What happens when institutions or communities don’t want to properly investigate allegations of sexual abuse for fear that it will harm their reputations or expose their powerful? We cry for reform, and in this case, reform means going outside.
So U.S. Senator Kirsten Gillibrand of New York introduced the Military Justice Improvement Act earlier this year, to move the decision over whether to prosecute cases of rape and sexual assault away from the chain of command whose officers, it’s been proved, rarely act with dispatch or fairness.
So public officials (and editorial writers) have urged ultra-Orthodox Jews who believe they were victimized to go directly to local law enforcement instead of to their rabbis, who, it has been demonstrated, have their own reasons to shush up claims and deny impropriety.
Why shouldn’t this same argument apply to the nation’s colleges and universities?
A cascade of stories in the past year has shown how poorly college administrators confront what seems to be an increase in sexual assault allegations on campus. So many of these stories recount the searing experiences of young women whose claims of rape and assault have been rudely dismissed, inappropriately investigated and rarely dealt with compassionately. There’s also mounting evidence that some schools trample on the rights of the accused with the same disregard, as Judith Shulevitz recently reported in The New Republic.
Colleges have every incentive to hurry through investigations and to suppress damaging information. Just look at Yeshiva University, which, as our Paul Berger reports, claims it went for ten years without a single reported case of sexual assault on campus. (Since the national estimate is that one in five women is assaulted in college, either Y.U.’s students are preternaturally well-behaved, or someone isn’t telling the whole truth.) The school won’t say why the number — only two cases since 2001 — is so low, nor how Y.U. investigates these allegations.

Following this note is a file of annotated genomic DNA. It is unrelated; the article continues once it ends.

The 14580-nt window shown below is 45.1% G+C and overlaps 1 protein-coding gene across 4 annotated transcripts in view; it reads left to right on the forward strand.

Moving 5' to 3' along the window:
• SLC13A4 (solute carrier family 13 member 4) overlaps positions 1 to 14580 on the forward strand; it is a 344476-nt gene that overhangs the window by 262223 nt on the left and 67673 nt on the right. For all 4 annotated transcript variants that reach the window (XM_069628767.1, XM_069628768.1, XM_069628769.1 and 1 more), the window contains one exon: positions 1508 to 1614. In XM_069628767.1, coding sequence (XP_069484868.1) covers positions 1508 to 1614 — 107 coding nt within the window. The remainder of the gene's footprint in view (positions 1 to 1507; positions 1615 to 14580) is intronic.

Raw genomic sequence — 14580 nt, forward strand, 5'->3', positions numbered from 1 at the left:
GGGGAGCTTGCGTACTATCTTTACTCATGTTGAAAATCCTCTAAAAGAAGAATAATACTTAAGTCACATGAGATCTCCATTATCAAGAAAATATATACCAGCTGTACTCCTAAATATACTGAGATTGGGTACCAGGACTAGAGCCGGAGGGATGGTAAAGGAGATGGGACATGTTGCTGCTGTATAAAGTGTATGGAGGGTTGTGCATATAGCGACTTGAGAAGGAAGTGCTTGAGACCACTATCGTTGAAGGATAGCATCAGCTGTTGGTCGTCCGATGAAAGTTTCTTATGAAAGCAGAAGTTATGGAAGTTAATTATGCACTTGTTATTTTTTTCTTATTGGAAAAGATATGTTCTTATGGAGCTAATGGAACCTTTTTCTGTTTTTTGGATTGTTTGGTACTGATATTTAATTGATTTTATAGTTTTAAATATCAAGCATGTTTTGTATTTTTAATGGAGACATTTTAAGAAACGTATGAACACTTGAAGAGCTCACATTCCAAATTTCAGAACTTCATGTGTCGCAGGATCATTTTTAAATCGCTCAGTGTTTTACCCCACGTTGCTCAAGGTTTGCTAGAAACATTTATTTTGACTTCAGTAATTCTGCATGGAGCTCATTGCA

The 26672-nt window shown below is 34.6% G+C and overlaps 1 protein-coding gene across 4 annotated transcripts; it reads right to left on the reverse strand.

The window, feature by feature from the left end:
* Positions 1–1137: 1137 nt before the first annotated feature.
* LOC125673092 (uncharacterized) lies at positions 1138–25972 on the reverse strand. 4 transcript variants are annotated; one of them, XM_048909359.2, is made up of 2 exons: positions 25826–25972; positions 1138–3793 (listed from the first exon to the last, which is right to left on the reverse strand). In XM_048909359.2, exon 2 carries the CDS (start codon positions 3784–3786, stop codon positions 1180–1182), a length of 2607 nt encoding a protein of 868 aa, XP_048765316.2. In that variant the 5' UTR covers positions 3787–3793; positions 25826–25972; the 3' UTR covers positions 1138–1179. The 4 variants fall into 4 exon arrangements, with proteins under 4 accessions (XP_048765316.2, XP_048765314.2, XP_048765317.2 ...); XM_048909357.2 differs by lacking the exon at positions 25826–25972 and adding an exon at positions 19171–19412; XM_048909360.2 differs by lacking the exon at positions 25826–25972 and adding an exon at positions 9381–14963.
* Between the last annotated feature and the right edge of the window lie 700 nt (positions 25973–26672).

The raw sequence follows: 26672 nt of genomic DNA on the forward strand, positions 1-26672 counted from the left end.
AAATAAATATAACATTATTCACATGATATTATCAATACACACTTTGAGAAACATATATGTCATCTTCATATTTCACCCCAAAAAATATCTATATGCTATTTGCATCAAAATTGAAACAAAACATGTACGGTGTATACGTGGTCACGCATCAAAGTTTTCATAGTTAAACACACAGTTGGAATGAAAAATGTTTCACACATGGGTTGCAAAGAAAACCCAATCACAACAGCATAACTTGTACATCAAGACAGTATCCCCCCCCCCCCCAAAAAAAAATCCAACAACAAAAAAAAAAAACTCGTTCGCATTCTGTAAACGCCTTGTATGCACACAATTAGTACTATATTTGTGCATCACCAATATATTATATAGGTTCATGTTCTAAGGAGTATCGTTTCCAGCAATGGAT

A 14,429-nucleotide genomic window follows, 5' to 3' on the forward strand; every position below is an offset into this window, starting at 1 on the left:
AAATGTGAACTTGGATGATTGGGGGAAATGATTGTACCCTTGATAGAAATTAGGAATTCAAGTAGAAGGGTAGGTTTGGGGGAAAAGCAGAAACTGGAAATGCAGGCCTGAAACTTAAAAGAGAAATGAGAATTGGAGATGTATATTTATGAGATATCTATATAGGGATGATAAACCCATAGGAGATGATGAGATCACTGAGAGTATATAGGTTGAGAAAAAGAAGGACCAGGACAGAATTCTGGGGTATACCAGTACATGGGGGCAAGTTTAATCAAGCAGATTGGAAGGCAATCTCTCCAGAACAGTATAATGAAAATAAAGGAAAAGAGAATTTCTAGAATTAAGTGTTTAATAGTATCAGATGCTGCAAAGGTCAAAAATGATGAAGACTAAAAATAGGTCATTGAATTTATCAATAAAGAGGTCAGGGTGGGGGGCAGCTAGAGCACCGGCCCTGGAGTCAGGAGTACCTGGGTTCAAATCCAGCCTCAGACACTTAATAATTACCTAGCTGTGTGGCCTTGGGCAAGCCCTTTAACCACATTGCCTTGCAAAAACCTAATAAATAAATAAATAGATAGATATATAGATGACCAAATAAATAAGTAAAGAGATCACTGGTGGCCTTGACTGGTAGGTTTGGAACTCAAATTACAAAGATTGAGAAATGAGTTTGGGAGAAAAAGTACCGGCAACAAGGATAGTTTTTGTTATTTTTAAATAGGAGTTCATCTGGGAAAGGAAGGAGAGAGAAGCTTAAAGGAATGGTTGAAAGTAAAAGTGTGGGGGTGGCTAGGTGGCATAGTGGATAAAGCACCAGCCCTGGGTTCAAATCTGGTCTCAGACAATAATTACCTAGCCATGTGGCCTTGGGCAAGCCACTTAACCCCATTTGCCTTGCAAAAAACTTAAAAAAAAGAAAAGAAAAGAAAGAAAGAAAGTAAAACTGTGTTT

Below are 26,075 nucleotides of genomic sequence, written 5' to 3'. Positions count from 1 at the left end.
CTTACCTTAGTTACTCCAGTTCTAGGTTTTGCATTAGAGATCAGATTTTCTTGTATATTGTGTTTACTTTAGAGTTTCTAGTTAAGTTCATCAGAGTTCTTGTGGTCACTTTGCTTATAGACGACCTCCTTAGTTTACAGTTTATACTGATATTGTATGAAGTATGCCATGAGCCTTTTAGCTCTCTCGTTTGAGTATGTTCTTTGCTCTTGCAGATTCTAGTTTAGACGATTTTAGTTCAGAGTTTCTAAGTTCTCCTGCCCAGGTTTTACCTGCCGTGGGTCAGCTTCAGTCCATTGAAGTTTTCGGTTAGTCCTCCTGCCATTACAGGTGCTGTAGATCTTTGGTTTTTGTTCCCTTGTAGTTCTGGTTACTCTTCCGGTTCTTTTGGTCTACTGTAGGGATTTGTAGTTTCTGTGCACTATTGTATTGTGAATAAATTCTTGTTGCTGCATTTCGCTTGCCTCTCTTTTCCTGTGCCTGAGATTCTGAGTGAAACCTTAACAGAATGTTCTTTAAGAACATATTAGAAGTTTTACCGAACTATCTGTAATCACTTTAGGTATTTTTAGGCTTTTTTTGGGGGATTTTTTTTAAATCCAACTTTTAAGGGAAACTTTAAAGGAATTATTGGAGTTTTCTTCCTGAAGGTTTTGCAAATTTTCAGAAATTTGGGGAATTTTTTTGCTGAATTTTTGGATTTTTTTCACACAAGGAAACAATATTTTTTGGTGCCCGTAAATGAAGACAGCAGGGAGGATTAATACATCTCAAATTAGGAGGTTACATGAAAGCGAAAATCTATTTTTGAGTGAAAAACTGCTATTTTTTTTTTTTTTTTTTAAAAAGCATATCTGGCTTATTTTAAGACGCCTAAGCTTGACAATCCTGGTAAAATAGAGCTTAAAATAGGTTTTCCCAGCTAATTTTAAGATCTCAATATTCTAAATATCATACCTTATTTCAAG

Sadly, Y.U. is in stellar company. Several Ivy League institutions were among the 55 colleges and universities named in May by the U.S. Department of Education as under investigation for failing to deal sufficiently with sexual assault and harassment cases.
The Rape, Abuse and Incest National Network argues that college’s internal judicial boards are ill equipped to rule in this arena. “It would never occur to anyone to leave the adjudication of a murder in the hands of a school’s internal judicial process. Why, then, is it not only common, but expected, for them to do so when it comes to sexual assault?” the organization wrote to a White House task force examining the issue. “The simple fact is that these internal boards were designed to adjudicate charges like plagiarism, not violent felonies. The crime of rape just does not fit the capabilities of such boards.”
Law enforcement officials are not uniformly wise and compassionate, either, but at least they aren’t subject to the same institutional pressures and they have, in theory anyhow, the expertise to conduct investigations and bring about justice. These are crimes and should be treated as such, whether they occur on a Navy ship, in a rabbi’s office or in a dorm room once considered safe.